On March 12, 2010, Canada ratified the U.N. Convention on the Rights of Persons with Disabilities. Much more than “just another treaty,” the Convention is, essentially, Canada’s promise to protect, promote and advance the rights of people with disabilities. An important part of the Convention covers the right to vote. Article 29 states:
States Parties shall guarantee to persons with disabilities political rights and the opportunity to enjoy them on an equal basis with others, and shall undertake:
(a) To ensure that persons with disabilities can effectively and fully participate in political and public life on an equal basis with others, directly or through freely chosen representatives, including the right and opportunity for persons with disabilities to vote and be elected...
(b) To promote actively an environment in which persons with disabilities can effectively and fully participate in the conduct of public affairs, without discrimination and on an equal basis with others, and encourage their participation in public affairs...
This adds more weight to our work over the past two years to make electoral systems fully accessible and inclusive. We have worked with government bodies and staff to remove barriers that were hampering this goal.
With the passing of Bill 231, the Election Statute Law Amendment Act, all polling stations for provincial elections are required to be accessible. Now we are shifting our focus to barriers faced by electors and candidates beyond the voting booth.
We’ve asked disability advocacy groups, provincial officials and all of the political parties in Ontario to consider other disability-related barriers that electors, candidates and individuals seeking nomination can face before, during and after elections. These include:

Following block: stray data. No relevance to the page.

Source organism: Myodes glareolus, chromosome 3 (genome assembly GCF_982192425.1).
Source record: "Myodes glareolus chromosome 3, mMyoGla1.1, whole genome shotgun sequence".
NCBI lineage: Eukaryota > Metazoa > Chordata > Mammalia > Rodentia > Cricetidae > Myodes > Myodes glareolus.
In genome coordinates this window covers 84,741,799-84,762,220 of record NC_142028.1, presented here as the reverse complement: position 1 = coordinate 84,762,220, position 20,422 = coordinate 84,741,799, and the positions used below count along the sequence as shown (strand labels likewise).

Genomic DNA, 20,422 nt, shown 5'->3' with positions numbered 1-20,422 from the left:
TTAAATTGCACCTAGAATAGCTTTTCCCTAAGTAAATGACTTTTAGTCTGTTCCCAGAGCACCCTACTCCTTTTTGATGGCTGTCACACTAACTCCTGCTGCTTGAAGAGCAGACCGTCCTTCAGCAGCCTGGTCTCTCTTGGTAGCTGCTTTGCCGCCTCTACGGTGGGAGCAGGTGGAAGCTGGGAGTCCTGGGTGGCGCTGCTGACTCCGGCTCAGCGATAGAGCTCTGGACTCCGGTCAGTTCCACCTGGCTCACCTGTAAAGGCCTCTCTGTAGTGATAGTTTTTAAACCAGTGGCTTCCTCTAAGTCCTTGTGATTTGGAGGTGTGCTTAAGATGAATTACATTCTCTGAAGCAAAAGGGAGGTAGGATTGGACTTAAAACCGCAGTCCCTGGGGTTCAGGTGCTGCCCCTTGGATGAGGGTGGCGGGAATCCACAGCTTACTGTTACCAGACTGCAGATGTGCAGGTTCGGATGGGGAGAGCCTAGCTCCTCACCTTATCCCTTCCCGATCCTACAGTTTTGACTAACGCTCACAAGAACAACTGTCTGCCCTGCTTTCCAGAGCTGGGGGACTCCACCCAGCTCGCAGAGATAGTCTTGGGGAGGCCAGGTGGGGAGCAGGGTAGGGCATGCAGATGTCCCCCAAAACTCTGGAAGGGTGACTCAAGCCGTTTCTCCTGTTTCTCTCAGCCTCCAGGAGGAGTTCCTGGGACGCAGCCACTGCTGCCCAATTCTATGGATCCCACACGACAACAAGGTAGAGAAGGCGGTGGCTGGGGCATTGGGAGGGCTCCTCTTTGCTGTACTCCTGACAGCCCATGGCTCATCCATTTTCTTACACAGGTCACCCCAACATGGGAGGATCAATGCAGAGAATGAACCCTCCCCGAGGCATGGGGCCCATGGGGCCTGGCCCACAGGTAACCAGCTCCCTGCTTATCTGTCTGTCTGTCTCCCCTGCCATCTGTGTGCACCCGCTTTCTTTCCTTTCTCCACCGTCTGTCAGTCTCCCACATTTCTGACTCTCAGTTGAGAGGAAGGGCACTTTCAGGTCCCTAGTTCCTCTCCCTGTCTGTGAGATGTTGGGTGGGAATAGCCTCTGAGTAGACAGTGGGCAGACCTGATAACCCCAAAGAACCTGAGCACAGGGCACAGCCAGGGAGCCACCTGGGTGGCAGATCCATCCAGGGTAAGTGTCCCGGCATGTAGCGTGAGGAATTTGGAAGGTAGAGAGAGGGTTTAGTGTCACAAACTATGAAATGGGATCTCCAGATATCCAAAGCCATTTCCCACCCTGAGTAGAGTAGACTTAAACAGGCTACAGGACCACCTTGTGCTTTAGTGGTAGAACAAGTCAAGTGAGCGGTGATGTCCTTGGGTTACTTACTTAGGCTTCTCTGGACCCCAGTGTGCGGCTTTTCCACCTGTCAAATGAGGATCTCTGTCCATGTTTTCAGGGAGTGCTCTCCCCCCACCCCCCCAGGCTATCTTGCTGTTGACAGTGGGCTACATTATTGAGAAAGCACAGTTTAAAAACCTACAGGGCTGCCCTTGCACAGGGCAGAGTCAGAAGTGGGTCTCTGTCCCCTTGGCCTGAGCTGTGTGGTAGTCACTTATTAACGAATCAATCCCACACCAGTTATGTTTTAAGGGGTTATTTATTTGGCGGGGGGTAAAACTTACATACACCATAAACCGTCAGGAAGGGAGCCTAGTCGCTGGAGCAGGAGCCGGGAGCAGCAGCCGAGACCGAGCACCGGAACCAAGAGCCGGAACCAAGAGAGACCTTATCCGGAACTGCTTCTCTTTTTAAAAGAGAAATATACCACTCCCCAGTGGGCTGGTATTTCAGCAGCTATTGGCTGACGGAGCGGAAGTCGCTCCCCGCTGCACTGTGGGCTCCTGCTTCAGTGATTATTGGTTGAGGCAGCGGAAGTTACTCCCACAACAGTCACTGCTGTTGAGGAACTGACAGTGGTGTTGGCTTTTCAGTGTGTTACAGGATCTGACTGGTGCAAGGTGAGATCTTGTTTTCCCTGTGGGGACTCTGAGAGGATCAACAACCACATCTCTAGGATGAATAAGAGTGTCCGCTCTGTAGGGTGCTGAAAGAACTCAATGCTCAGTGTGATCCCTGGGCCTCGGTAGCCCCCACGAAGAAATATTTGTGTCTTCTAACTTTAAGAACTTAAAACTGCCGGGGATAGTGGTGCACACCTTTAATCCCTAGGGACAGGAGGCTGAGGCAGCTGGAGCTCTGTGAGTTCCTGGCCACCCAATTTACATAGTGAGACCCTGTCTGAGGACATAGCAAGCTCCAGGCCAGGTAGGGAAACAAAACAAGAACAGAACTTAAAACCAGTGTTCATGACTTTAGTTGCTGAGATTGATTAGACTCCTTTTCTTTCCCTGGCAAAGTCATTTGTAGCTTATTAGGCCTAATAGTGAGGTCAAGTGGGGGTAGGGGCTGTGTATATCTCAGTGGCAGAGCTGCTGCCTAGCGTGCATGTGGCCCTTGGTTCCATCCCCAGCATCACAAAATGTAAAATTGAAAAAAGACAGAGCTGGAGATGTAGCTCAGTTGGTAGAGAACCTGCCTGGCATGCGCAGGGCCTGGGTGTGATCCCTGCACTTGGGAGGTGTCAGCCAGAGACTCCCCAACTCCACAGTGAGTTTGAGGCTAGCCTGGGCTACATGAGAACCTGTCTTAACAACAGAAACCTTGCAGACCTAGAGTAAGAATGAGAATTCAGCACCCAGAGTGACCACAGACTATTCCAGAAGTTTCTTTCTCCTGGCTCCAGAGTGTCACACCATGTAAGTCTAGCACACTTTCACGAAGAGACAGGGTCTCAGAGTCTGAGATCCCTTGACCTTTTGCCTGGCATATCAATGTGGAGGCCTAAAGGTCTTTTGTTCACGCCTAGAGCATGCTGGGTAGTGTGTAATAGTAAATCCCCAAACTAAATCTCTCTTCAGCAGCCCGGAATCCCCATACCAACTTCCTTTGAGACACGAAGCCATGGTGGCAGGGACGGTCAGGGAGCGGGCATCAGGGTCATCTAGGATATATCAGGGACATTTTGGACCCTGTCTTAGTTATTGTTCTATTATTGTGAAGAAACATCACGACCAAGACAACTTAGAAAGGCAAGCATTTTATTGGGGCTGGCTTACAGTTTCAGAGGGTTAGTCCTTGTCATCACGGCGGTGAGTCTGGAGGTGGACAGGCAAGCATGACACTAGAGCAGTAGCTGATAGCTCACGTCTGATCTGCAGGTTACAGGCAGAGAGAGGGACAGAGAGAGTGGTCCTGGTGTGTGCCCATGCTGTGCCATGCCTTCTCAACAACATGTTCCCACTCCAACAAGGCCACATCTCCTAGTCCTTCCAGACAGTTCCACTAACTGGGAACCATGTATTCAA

Inaccessible facilities: political party, constituency and riding association offices as well as nomination, fundraising, campaign rally and all candidate debate events located in facilities with entrances, stairs, washrooms and other features that are inaccessible to people with mobility-related disabilities.
Communication and other services: meetings and events offering no sign language interpretation, real time captioning, deaf-blind intervention or attendant care, making them inaccessible to persons who are deaf, deafened, deaf-blind or hard-of-hearing or who have other types of disabilities.
Inaccessible print and information technology: materials produced or used by parties, riding associations, candidates or individuals seeking nomination that are inaccessible to persons with vision disabilities; this includes flyers, brochures, position papers, etc. not available in alternative formats such as electronic text, Braille or large-print publications. Websites not designed to meet international accessibility standards are also a barrier.
Disability-related expenses: expenses incurred by candidates or other individuals with or without disabilities that are not reimbursed.
We will continue to monitor election accessibility issues during and beyond the October 2011 provincial election.